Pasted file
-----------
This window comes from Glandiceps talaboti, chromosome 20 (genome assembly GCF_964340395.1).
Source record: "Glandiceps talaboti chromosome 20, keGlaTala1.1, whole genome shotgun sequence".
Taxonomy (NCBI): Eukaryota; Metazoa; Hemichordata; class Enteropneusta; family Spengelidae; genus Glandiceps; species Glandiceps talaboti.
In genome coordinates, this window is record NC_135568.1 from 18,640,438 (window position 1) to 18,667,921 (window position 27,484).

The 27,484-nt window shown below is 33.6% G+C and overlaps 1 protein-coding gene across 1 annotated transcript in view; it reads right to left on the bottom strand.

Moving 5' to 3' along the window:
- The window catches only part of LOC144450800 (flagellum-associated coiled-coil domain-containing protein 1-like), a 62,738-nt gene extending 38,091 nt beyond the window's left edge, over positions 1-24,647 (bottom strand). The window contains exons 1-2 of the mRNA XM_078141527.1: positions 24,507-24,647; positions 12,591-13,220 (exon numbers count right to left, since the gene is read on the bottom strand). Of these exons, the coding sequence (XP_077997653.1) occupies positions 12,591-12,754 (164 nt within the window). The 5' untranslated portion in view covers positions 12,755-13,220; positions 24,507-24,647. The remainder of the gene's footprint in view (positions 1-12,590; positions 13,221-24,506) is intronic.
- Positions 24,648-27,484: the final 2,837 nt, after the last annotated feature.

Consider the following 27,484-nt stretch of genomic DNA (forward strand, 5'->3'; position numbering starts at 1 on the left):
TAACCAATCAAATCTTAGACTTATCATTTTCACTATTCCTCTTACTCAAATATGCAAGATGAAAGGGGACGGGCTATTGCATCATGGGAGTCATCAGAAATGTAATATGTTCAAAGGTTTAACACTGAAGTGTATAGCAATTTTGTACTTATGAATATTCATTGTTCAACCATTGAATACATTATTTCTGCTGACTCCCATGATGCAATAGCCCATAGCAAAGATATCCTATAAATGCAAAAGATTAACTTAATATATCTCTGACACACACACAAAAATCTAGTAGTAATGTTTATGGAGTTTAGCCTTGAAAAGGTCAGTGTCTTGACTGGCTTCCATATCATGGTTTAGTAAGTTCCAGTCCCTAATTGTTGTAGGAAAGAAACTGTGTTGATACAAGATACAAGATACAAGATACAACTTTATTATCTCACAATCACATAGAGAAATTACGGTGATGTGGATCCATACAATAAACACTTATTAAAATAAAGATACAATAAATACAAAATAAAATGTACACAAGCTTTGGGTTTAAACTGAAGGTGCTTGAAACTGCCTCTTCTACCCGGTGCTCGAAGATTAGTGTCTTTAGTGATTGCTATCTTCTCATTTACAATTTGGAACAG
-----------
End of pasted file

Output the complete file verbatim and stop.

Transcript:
This window comes from Glandiceps talaboti, chromosome 20 (genome assembly GCF_964340395.1).
Source record: "Glandiceps talaboti chromosome 20, keGlaTala1.1, whole genome shotgun sequence".
Taxonomy (NCBI): Eukaryota; Metazoa; Hemichordata; class Enteropneusta; family Spengelidae; genus Glandiceps; species Glandiceps talaboti.
In genome coordinates, this window is record NC_135568.1 from 18,640,438 (window position 1) to 18,667,921 (window position 27,484).

The 27,484-nt window shown below is 33.6% G+C and overlaps 1 protein-coding gene across 1 annotated transcript in view; it reads right to left on the bottom strand.

Moving 5' to 3' along the window:
- The window catches only part of LOC144450800 (flagellum-associated coiled-coil domain-containing protein 1-like), a 62,738-nt gene extending 38,091 nt beyond the window's left edge, over positions 1-24,647 (bottom strand). The window contains exons 1-2 of the mRNA XM_078141527.1: positions 24,507-24,647; positions 12,591-13,220 (exon numbers count right to left, since the gene is read on the bottom strand). Of these exons, the coding sequence (XP_077997653.1) occupies positions 12,591-12,754 (164 nt within the window). The 5' untranslated portion in view covers positions 12,755-13,220; positions 24,507-24,647. The remainder of the gene's footprint in view (positions 1-12,590; positions 13,221-24,506) is intronic.
- Positions 24,648-27,484: the final 2,837 nt, after the last annotated feature.

Consider the following 27,484-nt stretch of genomic DNA (forward strand, 5'->3'; position numbering starts at 1 on the left):
TAACCAATCAAATCTTAGACTTATCATTTTCACTATTCCTCTTACTCAAATATGCAAGATGAAAGGGGACGGGCTATTGCATCATGGGAGTCATCAGAAATGTAATATGTTCAAAGGTTTAACACTGAAGTGTATAGCAATTTTGTACTTATGAATATTCATTGTTCAACCATTGAATACATTATTTCTGCTGACTCCCATGATGCAATAGCCCATAGCAAAGATATCCTATAAATGCAAAAGATTAACTTAATATATCTCTGACACACACACAAAAATCTAGTAGTAATGTTTATGGAGTTTAGCCTTGAAAAGGTCAGTGTCTTGACTGGCTTCCATATCATGGTTTAGTAAGTTCCAGTCCCTAATTGTTGTAGGAAAGAAACTGTGTTGATACAAGATACAAGATACAAGATACAACTTTATTATCTCACAATCACATAGAGAAATTACGGTGATGTGGATCCATACAATAAACACTTATTAAAATAAAGATACAATAAATACAAAATAAAATGTACACAAGCTTTGGGTTTAAACTGAAGGTGCTTGAAACTGCCTCTTCTACCCGGTGCTCGAAGATTAGTGTCTTTAGTGATTGCTATCTTCTCATTTACAATTTGGAACAG